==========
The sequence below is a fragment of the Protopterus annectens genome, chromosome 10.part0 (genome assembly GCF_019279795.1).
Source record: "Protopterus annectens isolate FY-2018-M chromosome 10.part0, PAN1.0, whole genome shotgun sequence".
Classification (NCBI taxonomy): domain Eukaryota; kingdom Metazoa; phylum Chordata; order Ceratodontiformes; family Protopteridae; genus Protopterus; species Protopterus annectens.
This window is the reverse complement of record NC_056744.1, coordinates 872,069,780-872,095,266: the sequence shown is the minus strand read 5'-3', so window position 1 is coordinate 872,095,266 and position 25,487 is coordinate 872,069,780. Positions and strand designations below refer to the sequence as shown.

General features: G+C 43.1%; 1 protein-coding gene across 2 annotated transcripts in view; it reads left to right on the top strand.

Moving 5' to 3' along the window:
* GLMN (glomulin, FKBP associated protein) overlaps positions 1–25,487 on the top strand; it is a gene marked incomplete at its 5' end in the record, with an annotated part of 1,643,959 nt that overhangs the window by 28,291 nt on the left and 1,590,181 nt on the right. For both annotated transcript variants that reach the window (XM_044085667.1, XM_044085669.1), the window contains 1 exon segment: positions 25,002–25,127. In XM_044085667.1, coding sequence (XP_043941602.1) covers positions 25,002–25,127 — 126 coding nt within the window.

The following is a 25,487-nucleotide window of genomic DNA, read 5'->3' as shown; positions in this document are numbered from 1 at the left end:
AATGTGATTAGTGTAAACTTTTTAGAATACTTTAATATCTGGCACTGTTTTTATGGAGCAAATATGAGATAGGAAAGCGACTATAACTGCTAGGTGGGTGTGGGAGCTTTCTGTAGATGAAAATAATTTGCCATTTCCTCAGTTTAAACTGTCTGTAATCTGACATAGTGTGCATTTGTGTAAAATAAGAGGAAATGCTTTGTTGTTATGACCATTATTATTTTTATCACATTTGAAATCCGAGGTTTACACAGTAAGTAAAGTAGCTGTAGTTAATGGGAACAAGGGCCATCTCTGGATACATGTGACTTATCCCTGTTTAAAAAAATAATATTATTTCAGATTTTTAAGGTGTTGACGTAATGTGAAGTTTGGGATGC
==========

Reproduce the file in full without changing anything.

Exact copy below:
The sequence below is a fragment of the Protopterus annectens genome, chromosome 10.part0 (genome assembly GCF_019279795.1).
Source record: "Protopterus annectens isolate FY-2018-M chromosome 10.part0, PAN1.0, whole genome shotgun sequence".
Classification (NCBI taxonomy): domain Eukaryota; kingdom Metazoa; phylum Chordata; order Ceratodontiformes; family Protopteridae; genus Protopterus; species Protopterus annectens.
This window is the reverse complement of record NC_056744.1, coordinates 872,069,780-872,095,266: the sequence shown is the minus strand read 5'-3', so window position 1 is coordinate 872,095,266 and position 25,487 is coordinate 872,069,780. Positions and strand designations below refer to the sequence as shown.

General features: G+C 43.1%; 1 protein-coding gene across 2 annotated transcripts in view; it reads left to right on the top strand.

Moving 5' to 3' along the window:
* GLMN (glomulin, FKBP associated protein) overlaps positions 1–25,487 on the top strand; it is a gene marked incomplete at its 5' end in the record, with an annotated part of 1,643,959 nt that overhangs the window by 28,291 nt on the left and 1,590,181 nt on the right. For both annotated transcript variants that reach the window (XM_044085667.1, XM_044085669.1), the window contains 1 exon segment: positions 25,002–25,127. In XM_044085667.1, coding sequence (XP_043941602.1) covers positions 25,002–25,127 — 126 coding nt within the window.

The following is a 25,487-nucleotide window of genomic DNA, read 5'->3' as shown; positions in this document are numbered from 1 at the left end:
AATGTGATTAGTGTAAACTTTTTAGAATACTTTAATATCTGGCACTGTTTTTATGGAGCAAATATGAGATAGGAAAGCGACTATAACTGCTAGGTGGGTGTGGGAGCTTTCTGTAGATGAAAATAATTTGCCATTTCCTCAGTTTAAACTGTCTGTAATCTGACATAGTGTGCATTTGTGTAAAATAAGAGGAAATGCTTTGTTGTTATGACCATTATTATTTTTATCACATTTGAAATCCGAGGTTTACACAGTAAGTAAAGTAGCTGTAGTTAATGGGAACAAGGGCCATCTCTGGATACATGTGACTTATCCCTGTTTAAAAAAATAATATTATTTCAGATTTTTAAGGTGTTGACGTAATGTGAAGTTTGGGATGC